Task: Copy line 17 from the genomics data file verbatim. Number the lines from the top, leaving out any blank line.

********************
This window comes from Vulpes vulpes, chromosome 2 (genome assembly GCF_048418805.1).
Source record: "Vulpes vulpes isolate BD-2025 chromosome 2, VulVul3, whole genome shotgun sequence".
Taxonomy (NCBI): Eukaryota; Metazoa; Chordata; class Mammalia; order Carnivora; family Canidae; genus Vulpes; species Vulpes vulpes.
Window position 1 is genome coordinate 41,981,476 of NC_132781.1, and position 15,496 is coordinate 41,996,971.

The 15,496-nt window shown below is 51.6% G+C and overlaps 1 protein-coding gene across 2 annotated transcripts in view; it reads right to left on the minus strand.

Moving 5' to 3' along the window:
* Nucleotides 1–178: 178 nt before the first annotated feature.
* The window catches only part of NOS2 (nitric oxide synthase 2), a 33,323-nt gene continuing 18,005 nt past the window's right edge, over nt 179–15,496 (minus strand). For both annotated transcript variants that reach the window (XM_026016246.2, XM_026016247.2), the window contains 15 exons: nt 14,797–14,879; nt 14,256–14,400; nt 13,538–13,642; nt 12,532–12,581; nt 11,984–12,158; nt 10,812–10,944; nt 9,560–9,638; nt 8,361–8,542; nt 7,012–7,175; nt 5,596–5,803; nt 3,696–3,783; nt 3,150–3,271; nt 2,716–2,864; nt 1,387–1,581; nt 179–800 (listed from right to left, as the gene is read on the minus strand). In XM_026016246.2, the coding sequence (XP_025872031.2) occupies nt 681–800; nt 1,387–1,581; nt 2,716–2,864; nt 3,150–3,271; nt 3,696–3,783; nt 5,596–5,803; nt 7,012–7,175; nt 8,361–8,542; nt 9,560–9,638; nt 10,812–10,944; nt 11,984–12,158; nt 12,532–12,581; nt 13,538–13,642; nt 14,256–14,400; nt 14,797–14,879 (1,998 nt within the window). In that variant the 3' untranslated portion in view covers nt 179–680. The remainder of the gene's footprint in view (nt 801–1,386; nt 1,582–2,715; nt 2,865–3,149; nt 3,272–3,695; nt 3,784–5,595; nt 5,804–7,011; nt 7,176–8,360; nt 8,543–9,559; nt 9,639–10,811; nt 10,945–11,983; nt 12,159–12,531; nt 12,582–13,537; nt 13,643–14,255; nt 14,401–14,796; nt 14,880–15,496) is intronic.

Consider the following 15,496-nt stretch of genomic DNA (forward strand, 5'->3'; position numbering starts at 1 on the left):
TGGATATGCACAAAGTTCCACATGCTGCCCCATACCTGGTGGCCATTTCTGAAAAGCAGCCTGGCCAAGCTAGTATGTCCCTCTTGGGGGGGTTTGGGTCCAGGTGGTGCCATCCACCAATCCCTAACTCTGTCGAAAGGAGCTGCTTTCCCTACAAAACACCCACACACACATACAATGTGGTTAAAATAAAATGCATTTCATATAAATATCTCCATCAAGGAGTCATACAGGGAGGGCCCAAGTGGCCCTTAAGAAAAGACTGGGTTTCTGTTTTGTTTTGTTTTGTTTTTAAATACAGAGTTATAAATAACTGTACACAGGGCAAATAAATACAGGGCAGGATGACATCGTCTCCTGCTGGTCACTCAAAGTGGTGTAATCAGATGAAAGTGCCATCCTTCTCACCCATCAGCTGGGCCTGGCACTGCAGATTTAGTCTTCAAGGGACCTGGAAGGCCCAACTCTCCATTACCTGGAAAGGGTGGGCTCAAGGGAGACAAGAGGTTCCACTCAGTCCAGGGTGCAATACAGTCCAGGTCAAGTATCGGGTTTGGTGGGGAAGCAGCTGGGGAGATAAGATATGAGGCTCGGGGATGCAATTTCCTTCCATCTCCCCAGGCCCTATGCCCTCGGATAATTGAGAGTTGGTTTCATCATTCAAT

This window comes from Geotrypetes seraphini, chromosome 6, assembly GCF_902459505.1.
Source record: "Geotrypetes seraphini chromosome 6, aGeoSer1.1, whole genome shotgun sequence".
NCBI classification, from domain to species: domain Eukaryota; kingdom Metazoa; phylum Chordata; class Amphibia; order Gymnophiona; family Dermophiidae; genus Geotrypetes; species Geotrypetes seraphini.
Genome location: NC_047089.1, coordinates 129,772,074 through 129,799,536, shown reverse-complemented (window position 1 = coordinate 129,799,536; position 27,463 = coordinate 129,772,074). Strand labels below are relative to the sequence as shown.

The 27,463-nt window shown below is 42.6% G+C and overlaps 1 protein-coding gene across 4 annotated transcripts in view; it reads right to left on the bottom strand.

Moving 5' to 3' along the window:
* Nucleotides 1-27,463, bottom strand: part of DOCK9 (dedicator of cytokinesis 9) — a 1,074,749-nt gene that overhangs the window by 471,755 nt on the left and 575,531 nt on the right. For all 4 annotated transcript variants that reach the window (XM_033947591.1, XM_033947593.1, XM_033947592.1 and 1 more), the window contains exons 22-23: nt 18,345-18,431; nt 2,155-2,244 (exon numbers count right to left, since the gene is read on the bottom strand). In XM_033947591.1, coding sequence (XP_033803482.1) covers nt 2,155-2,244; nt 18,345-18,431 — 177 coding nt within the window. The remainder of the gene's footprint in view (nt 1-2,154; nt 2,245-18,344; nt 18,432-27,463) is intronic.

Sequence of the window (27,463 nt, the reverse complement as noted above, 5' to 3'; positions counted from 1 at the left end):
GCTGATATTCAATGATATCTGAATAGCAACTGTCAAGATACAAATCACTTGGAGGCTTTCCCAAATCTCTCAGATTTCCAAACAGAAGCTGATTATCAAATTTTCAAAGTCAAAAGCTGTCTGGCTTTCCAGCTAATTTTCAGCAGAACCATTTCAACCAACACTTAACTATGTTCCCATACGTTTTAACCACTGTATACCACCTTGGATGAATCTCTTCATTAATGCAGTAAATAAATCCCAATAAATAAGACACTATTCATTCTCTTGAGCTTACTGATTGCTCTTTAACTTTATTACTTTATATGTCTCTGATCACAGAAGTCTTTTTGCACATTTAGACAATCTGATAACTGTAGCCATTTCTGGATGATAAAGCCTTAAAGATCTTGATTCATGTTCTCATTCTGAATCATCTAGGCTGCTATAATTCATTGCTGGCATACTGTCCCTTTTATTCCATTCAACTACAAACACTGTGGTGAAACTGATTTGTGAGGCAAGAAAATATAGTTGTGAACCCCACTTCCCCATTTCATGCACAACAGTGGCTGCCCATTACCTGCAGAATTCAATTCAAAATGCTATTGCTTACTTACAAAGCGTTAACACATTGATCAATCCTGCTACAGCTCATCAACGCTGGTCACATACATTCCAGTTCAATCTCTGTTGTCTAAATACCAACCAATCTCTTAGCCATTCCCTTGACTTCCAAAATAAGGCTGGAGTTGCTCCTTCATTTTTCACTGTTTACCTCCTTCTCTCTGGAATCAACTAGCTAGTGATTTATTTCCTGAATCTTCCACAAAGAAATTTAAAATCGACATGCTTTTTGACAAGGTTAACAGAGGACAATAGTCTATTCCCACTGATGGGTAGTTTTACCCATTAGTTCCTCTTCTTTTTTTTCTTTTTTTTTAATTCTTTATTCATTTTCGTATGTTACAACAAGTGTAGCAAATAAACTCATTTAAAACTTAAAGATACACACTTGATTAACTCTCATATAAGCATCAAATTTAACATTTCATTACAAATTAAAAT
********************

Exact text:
* Nucleotides 1-27,463, bottom strand: part of DOCK9 (dedicator of cytokinesis 9) — a 1,074,749-nt gene that overhangs the window by 471,755 nt on the left and 575,531 nt on the right. For all 4 annotated transcript variants that reach the window (XM_033947591.1, XM_033947593.1, XM_033947592.1 and 1 more), the window contains exons 22-23: nt 18,345-18,431; nt 2,155-2,244 (exon numbers count right to left, since the gene is read on the bottom strand). In XM_033947591.1, coding sequence (XP_033803482.1) covers nt 2,155-2,244; nt 18,345-18,431 — 177 coding nt within the window. The remainder of the gene's footprint in view (nt 1-2,154; nt 2,245-18,344; nt 18,432-27,463) is intronic.